For everyone on the network to agree on the same ledger chain, there are various rules about how the UNL should be formed. Specifically that there should be a minimum amount of overlap of people's UNLs. We won't get into that here.
The most important factor in choosing this UNL, is to make sure that you pick validators which are not colluding. There is a set of rules and best practices for validators to enforce this. The most important is that validators must be publicly identified. For example, if hypothetically Microsoft is running a validator then it should publish its public key in a way that certifies Microsoft is under control of the validator. An easy way to do this is to put a text file with the public key at the company's domain, reachable via HTTPS with a known certificate. For example at https://microsoft.com/ripple.txt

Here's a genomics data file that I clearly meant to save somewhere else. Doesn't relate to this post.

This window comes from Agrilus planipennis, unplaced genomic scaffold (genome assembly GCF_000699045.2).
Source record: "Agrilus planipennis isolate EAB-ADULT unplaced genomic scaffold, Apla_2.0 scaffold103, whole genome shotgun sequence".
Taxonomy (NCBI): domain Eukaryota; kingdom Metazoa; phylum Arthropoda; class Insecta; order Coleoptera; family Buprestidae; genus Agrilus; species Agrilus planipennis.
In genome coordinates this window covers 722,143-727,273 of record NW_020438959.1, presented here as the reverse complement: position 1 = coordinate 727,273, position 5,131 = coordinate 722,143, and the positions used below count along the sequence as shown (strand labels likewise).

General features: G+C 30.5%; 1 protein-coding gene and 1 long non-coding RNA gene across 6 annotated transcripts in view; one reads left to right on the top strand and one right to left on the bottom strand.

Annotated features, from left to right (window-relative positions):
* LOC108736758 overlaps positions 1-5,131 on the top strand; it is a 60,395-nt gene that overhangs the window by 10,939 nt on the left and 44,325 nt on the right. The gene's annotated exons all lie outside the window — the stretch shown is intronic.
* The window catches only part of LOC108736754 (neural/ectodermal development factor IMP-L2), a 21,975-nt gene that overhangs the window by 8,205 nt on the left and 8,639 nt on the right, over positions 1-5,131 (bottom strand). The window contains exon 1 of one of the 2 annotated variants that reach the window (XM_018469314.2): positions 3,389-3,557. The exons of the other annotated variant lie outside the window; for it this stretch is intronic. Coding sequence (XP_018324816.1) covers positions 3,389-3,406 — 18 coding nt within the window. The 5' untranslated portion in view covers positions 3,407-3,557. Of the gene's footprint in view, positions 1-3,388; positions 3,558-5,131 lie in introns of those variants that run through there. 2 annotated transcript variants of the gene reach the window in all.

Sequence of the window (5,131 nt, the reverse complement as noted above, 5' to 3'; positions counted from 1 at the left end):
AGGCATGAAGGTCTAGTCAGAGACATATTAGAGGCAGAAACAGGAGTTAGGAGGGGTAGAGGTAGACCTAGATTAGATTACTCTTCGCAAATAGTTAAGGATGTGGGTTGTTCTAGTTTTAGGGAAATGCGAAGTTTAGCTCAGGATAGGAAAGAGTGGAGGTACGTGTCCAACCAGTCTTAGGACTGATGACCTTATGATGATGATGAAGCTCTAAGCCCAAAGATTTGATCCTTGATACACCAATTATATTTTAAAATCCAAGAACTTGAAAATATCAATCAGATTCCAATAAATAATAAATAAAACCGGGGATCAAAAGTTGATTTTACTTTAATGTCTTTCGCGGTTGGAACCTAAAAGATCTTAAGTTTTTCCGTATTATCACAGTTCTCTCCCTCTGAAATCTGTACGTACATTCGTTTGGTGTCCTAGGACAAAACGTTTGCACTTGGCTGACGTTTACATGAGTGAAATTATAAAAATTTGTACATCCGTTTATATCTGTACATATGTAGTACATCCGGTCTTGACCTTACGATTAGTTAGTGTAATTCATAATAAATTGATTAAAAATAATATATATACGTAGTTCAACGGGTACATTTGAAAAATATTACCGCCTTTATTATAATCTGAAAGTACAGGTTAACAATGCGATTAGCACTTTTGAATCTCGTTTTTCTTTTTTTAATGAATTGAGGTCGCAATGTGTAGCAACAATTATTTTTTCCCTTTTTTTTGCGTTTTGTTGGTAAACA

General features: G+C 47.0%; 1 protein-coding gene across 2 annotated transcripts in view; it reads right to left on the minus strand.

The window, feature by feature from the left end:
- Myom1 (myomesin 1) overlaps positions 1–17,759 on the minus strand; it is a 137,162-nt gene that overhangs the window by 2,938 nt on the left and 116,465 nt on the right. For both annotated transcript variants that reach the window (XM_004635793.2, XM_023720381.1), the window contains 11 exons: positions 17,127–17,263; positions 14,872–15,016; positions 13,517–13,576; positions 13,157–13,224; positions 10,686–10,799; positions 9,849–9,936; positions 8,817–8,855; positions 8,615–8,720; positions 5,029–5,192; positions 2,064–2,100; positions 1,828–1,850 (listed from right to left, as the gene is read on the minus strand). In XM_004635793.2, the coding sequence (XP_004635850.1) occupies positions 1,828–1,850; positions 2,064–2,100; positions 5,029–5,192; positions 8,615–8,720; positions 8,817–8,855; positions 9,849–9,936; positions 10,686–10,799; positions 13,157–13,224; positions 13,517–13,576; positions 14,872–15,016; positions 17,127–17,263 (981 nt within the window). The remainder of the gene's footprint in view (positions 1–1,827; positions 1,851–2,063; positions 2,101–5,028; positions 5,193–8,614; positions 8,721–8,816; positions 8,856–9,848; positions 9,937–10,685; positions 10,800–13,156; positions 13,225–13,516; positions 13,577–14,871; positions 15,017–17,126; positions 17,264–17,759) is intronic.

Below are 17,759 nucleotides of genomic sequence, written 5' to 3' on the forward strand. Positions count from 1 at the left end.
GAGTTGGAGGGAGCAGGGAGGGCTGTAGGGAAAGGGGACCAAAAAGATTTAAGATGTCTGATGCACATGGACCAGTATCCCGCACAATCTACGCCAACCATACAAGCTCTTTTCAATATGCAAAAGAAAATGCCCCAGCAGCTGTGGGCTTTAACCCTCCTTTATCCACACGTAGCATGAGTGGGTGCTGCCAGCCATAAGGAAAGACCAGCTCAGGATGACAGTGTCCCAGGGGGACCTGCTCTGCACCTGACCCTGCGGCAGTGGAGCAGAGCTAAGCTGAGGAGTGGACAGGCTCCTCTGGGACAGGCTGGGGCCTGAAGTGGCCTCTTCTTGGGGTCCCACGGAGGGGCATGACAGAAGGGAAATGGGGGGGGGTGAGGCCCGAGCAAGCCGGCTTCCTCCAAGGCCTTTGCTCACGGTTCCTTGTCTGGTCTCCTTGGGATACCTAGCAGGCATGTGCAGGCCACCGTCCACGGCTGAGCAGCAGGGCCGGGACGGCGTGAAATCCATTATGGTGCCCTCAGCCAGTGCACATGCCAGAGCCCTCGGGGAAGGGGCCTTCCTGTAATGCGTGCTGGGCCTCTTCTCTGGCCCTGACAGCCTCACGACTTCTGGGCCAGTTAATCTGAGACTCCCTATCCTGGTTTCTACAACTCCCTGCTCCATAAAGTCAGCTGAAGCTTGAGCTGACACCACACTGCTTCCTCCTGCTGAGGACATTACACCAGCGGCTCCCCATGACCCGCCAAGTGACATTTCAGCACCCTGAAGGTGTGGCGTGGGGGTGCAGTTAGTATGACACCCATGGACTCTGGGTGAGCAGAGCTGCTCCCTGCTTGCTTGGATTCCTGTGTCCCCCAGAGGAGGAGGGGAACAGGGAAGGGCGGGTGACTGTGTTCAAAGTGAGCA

Looking at this masternode system of Dash, which is essentially the same as Ripple validators (with minor technical differences). But in Dash, the masternodes identity is secret. This is exactly the scenario that makes dash insecure!
One company and one company only sells all XRP = 100% Centralized
Something decentralized can not have missing data as it is the case with this garbage.
A service does not make it decentralized. Its like saying Walmart is decentralized because it has stores scattered all over. All Sales still congregate at one place from which sales tax is paid (or not).